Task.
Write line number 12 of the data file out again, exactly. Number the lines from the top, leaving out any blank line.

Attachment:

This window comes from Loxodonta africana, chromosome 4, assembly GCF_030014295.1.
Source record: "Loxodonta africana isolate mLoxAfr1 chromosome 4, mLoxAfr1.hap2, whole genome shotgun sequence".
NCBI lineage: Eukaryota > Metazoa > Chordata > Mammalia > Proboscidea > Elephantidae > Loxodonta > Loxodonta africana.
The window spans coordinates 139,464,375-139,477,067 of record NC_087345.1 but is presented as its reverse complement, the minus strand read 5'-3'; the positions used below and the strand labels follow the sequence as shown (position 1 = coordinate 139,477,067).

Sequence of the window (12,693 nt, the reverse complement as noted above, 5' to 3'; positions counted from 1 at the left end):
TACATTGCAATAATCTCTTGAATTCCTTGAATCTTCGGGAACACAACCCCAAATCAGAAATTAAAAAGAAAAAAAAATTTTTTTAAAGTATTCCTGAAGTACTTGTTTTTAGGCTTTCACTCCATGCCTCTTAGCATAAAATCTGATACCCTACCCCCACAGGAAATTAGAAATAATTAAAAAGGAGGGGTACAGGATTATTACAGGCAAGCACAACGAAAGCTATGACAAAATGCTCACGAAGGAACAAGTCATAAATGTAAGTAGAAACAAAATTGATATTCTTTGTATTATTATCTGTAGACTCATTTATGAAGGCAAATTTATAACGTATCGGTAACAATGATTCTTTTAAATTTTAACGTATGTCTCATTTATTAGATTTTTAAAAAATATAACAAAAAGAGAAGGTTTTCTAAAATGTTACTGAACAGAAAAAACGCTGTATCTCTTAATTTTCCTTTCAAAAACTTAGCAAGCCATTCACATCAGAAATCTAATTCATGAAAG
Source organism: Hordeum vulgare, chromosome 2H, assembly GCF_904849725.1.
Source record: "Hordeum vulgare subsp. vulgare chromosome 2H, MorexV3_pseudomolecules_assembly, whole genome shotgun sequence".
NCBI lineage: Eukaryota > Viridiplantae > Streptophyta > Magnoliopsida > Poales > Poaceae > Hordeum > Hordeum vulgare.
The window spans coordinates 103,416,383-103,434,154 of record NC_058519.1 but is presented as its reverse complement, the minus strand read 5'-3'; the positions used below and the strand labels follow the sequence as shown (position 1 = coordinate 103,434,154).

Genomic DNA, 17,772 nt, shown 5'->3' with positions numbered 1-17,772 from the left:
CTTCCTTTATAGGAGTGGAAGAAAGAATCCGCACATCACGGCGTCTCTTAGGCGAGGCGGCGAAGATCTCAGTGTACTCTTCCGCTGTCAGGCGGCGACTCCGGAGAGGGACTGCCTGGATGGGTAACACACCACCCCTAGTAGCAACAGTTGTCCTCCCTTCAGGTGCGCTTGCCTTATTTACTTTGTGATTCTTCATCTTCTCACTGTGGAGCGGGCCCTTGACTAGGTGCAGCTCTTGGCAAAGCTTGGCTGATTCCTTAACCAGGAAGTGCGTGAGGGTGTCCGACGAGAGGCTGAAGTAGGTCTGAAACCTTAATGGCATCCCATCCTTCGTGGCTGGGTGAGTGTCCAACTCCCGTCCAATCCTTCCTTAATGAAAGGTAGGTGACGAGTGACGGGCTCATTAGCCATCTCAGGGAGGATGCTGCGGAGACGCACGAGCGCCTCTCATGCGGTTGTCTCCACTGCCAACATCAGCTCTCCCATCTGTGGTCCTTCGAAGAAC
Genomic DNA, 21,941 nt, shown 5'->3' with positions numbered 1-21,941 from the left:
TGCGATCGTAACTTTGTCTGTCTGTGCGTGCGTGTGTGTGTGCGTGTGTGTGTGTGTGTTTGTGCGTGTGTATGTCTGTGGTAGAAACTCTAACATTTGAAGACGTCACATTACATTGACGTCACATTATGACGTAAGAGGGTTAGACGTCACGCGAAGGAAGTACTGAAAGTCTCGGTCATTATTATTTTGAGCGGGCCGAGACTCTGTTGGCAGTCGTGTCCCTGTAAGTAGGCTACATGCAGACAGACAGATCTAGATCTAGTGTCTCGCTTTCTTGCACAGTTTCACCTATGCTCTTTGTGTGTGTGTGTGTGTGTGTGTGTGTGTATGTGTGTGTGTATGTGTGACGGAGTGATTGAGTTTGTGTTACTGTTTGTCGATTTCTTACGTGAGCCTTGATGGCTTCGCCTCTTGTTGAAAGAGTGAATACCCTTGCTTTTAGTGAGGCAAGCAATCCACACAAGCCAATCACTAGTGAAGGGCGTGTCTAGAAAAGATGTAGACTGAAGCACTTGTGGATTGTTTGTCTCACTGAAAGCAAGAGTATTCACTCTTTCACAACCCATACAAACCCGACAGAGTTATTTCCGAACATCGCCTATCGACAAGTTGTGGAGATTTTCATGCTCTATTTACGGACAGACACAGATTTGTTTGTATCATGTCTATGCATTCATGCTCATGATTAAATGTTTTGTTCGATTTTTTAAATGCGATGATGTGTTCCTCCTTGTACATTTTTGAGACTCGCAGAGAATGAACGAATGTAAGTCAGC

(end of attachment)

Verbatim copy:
CTTCCTTTATAGGAGTGGAAGAAAGAATCCGCACATCACGGCGTCTCTTAGGCGAGGCGGCGAAGATCTCAGTGTACTCTTCCGCTGTCAGGCGGCGACTCCGGAGAGGGACTGCCTGGATGGGTAACACACCACCCCTAGTAGCAACAGTTGTCCTCCCTTCAGGTGCGCTTGCCTTATTTACTTTGTGATTCTTCATCTTCTCACTGTGGAGCGGGCCCTTGACTAGGTGCAGCTCTTGGCAAAGCTTGGCTGATTCCTTAACCAGGAAGTGCGTGAGGGTGTCCGACGAGAGGCTGAAGTAGGTCTGAAACCTTAATGGCATCCCATCCTTCGTGGCTGGGTGAGTGTCCAACTCCCGTCCAATCCTTCCTTAATGAAAGGTAGGTGACGAGTGACGGGCTCATTAGCCATCTCAGGGAGGATGCTGCGGAGACGCACGAGCGCCTCTCATGCGGTTGTCTCCACTGCCAACATCAGCTCTCCCATCTGTGGTCCTTCGAAGAAC